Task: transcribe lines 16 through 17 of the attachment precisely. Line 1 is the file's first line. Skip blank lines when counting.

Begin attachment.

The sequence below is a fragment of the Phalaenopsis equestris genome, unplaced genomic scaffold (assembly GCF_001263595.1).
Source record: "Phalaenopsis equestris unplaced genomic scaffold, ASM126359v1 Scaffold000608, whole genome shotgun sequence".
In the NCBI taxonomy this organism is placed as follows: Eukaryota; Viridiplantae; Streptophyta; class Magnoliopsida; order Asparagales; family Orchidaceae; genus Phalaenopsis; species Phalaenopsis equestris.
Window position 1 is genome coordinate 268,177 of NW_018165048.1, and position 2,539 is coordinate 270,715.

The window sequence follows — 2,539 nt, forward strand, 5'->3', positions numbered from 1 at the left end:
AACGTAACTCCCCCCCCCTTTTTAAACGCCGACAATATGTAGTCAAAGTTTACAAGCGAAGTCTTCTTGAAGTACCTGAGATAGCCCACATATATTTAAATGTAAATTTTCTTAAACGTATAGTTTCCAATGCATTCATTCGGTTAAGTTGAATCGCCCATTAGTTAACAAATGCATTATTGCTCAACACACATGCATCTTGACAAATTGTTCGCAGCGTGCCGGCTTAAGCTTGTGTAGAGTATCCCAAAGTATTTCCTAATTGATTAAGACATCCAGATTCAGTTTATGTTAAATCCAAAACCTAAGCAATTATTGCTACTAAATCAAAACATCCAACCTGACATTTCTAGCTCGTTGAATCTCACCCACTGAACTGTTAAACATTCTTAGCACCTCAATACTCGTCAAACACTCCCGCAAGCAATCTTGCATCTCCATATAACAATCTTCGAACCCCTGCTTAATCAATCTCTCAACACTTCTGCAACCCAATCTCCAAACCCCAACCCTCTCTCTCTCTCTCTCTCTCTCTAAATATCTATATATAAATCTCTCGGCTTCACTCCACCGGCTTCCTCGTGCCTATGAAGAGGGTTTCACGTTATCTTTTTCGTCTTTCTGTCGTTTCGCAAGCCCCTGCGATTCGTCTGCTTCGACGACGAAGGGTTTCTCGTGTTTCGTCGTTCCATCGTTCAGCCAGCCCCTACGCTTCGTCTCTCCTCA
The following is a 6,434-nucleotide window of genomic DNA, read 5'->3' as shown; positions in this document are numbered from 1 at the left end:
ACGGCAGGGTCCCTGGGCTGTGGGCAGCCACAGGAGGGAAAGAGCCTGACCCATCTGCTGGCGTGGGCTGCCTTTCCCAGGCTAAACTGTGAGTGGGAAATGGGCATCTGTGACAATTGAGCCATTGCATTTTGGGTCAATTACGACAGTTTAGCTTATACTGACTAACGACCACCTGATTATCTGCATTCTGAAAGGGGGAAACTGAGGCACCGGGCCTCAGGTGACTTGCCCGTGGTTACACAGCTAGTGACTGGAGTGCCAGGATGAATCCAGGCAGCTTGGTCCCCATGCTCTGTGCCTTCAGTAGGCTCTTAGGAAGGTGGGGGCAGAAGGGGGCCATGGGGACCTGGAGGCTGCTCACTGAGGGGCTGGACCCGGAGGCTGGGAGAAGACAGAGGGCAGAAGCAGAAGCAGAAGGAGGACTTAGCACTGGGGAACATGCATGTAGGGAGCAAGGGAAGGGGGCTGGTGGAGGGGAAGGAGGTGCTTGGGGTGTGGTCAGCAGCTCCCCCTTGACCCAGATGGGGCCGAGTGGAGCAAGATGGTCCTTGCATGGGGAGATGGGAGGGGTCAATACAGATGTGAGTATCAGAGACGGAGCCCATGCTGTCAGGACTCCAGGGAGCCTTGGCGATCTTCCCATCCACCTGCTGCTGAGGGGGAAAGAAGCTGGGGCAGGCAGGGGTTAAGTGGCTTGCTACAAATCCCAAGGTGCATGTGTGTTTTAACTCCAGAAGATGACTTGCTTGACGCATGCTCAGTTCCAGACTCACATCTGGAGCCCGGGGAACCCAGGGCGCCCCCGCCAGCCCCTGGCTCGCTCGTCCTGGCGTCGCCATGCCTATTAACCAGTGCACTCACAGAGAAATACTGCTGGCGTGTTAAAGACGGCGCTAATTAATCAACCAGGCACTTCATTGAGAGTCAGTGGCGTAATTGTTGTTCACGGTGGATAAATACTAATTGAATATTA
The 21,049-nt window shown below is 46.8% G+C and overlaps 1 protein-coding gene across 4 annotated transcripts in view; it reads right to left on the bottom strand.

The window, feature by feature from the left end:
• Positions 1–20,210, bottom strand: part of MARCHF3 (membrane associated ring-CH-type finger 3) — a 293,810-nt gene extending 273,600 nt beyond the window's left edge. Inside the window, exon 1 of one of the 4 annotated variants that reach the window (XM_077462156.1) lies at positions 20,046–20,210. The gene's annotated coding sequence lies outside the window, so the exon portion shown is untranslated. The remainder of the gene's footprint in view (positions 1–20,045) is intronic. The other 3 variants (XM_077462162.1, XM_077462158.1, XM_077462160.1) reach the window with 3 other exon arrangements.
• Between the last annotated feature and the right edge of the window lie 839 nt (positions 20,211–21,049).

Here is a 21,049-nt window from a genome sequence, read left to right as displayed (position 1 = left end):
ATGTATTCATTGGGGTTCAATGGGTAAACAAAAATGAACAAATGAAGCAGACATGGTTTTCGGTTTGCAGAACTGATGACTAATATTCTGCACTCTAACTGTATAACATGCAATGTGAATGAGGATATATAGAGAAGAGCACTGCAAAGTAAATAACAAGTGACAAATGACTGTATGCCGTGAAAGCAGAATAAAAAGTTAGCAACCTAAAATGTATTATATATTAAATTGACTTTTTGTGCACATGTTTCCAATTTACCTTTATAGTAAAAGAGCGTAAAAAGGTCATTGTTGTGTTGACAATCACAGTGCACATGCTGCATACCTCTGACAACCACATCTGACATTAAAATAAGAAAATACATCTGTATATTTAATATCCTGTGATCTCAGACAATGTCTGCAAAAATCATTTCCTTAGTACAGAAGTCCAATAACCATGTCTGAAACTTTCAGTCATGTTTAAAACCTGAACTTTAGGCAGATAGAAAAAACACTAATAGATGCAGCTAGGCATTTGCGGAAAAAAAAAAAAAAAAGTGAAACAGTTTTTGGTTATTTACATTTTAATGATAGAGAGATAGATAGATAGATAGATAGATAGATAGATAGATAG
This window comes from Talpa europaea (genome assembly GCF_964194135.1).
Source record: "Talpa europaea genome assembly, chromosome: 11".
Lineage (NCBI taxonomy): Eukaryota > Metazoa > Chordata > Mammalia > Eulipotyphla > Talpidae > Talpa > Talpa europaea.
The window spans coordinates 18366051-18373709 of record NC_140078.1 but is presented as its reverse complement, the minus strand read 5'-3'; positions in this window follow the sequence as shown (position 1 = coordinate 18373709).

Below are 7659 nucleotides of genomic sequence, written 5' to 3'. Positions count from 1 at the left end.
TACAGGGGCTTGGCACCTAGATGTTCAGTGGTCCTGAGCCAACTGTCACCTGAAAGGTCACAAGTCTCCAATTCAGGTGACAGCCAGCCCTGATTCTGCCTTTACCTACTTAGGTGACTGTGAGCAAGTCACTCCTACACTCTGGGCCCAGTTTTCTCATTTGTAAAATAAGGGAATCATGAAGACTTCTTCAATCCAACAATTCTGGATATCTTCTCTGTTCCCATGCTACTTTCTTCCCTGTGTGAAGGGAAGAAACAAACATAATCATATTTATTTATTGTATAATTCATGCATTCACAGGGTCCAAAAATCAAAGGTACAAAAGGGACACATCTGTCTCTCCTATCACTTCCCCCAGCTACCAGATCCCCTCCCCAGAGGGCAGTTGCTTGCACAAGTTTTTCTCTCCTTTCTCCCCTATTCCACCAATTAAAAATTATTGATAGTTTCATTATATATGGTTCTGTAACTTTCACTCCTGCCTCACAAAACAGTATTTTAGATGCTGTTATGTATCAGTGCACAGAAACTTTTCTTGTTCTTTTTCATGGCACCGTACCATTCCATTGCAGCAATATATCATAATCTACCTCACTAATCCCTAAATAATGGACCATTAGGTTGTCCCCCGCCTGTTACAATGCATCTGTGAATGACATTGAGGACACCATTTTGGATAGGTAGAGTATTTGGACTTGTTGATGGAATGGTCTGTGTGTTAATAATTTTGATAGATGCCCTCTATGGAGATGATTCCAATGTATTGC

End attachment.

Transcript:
Source record: "Talpa europaea genome assembly, chromosome: 11".
Lineage (NCBI taxonomy): Eukaryota > Metazoa > Chordata > Mammalia > Eulipotyphla > Talpidae > Talpa > Talpa europaea.